Stanford Engineers Develop A Wireless, Fully Implantable Device To Stimulate Nerves In Mice




A device the size of a peppercorn can activate neurons of the brain, spinal cord or limbs in mice and is powered wirelessly using the mouse’s own body to transfer energy. Developed by a Stanford Bio-X team, the device is the first to deliver optogenetic nerve stimulation in a fully implantable format.
Read more: Stanford University
Neuroscience News
Neuroscience Books
Wireless Charging
Implants
Cyborgization
Futuristic Technology, Neuroscience, Brain, Optogenetics, Wireless Charging, Implants, Cyborg, Augmentation, Stanford University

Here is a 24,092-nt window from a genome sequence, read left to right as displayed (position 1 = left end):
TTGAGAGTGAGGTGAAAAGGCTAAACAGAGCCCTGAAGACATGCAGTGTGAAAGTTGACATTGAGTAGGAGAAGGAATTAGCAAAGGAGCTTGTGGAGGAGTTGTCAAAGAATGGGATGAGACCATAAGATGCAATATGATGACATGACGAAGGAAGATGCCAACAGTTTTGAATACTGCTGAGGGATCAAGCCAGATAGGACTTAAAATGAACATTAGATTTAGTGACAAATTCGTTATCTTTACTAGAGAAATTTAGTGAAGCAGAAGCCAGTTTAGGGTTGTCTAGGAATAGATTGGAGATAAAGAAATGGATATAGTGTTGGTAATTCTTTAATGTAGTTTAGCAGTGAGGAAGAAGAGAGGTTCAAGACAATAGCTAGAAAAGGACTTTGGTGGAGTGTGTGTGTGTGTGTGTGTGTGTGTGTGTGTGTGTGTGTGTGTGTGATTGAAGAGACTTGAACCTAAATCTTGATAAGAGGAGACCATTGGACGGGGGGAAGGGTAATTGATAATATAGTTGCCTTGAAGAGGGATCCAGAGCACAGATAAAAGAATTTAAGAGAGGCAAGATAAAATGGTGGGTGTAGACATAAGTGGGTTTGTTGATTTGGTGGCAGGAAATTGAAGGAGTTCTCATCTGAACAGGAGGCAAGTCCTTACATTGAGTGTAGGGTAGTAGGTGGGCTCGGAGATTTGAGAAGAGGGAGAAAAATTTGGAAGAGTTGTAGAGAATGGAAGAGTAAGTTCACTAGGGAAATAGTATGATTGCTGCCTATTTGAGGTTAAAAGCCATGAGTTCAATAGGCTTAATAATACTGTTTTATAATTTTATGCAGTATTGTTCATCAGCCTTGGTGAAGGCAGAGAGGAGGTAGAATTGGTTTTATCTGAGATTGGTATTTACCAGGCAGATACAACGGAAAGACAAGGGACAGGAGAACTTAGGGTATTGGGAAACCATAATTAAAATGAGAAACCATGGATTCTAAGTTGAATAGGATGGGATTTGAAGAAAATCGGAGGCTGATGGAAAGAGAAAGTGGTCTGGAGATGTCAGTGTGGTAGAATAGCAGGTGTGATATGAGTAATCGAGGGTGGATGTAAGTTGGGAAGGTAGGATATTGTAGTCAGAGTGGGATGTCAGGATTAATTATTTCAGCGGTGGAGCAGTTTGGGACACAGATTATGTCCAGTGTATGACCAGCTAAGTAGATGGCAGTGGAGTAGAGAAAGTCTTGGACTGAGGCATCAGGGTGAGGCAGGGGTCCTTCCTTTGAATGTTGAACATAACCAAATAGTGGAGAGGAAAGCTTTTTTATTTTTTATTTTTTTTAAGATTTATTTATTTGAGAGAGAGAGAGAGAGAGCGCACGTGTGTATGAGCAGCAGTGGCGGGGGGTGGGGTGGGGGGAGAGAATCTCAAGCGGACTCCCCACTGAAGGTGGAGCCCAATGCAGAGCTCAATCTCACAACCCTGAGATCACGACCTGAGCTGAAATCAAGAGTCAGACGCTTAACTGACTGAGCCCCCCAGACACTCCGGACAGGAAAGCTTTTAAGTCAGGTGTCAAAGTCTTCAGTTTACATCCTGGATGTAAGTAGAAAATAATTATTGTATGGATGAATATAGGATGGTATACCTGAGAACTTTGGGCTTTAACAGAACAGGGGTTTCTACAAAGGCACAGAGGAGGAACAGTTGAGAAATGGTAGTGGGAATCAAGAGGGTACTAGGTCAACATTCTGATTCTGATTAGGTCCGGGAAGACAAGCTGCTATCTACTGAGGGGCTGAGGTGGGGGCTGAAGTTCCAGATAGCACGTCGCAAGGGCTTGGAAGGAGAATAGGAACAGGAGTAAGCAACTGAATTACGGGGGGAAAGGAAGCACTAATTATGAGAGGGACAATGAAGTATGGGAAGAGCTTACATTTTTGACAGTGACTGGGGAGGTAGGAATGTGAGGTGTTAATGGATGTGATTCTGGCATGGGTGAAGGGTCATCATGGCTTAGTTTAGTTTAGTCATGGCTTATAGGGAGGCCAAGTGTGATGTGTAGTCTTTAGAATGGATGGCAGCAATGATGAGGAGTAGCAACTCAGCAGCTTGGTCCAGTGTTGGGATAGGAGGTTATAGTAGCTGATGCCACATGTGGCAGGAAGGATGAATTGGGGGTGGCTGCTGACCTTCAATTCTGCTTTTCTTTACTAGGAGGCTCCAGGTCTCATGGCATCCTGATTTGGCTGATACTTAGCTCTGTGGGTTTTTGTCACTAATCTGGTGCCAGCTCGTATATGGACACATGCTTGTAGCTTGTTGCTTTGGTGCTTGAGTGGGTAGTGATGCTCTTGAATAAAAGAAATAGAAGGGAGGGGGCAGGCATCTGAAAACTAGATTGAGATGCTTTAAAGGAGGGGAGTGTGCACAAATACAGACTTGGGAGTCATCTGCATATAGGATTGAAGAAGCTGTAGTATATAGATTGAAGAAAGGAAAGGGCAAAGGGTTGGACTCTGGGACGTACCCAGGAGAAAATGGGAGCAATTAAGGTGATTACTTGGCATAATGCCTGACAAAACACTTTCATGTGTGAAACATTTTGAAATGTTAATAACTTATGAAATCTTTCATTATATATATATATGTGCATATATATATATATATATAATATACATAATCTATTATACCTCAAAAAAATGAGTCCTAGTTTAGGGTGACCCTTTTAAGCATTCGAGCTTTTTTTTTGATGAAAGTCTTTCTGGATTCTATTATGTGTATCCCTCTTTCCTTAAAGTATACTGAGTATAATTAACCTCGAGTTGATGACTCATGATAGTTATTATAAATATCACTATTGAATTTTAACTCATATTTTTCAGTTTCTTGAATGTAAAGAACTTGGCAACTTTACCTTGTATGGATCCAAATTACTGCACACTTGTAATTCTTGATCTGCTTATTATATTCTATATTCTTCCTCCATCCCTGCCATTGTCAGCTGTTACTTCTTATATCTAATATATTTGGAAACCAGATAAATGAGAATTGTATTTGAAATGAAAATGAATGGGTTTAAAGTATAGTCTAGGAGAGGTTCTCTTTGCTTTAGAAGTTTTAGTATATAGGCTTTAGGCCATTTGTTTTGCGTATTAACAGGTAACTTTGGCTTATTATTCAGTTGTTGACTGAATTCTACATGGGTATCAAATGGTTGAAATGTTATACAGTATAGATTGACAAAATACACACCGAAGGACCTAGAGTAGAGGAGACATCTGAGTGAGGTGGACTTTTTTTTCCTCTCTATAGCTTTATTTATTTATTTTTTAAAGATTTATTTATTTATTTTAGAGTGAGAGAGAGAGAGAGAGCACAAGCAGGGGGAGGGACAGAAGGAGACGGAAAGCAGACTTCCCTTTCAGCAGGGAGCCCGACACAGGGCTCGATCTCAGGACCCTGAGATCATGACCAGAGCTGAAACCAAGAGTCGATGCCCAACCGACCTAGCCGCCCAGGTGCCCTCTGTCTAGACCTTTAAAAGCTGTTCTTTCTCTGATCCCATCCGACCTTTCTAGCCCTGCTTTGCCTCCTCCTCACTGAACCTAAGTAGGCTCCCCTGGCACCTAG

More Posts:

Save Trigger: Fast Lifesaver
Chewing Gum Battery Will Bring Your Gadget Back To Life
Secure Networked Lock From Lockitron
Experience Virtual Objects In 3D And Feel Them (+VIDEO)
Virgin Atlantic Airways Unveils The Longest Futuristic Bar In The Sky
A Smartphone App Analyzes Any Urine Sample
Design Your Own Running Experience On The Voyager Treadmill
Imagine the Possibilities with Atmel XSense
Bio-Printing Transplantable Tissues, Organs: Another Step Closer
MIT Materiable Shape Shifting Interface Lets You Touch Computer Simulations